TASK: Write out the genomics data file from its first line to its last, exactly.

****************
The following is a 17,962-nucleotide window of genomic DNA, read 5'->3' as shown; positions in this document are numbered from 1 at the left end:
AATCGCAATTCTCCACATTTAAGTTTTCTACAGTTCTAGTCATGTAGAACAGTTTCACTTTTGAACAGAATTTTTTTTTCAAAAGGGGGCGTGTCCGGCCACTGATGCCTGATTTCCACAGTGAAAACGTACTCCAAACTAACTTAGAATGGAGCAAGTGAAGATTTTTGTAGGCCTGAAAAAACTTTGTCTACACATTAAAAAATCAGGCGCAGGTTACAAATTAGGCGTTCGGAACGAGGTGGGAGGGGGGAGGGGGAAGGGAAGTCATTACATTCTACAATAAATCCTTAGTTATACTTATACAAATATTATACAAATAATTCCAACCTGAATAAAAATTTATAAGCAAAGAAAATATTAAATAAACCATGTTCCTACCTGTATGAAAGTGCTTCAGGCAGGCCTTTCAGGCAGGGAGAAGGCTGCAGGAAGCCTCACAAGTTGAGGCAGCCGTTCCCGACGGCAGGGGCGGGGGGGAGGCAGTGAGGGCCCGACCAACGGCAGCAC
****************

The following is a 17,962-nucleotide window of genomic DNA, read 5'->3' as shown; positions in this document are numbered from 1 at the left end:
AATCGCAATTCTCCACATTTAAGTTTTCTACAGTTCTAGTCATGTAGAACAGTTTCACTTTTGAACAGAATTTTTTTTTCAAAAGGGGGCGTGTCCGGCCACTGATGCCTGATTTCCACAGTGAAAACGTACTCCAAACTAACTTAGAATGGAGCAAGTGAAGATTTTTGTAGGCCTGAAAAAACTTTGTCTACACATTAAAAAATCAGGCGCAGGTTACAAATTAGGCGTTCGGAACGAGGTGGGAGGGGGGAGGGGGAAGGGAAGTCATTACATTCTACAATAAATCCTTAGTTATACTTATACAAATATTATACAAATAATTCCAACCTGAATAAAAATTTATAAGCAAAGAAAATATTAAATAAACCATGTTCCTACCTGTATGAAAGTGCTTCAGGCAGGCCTTTCAGGCAGGGAGAAGGCTGCAGGAAGCCTCACAAGTTGAGGCAGCCGTTCCCGACGGCAGGGGCGGGGGGGAGGCAGTGAGGGCCCGACCAACGGCAGCAC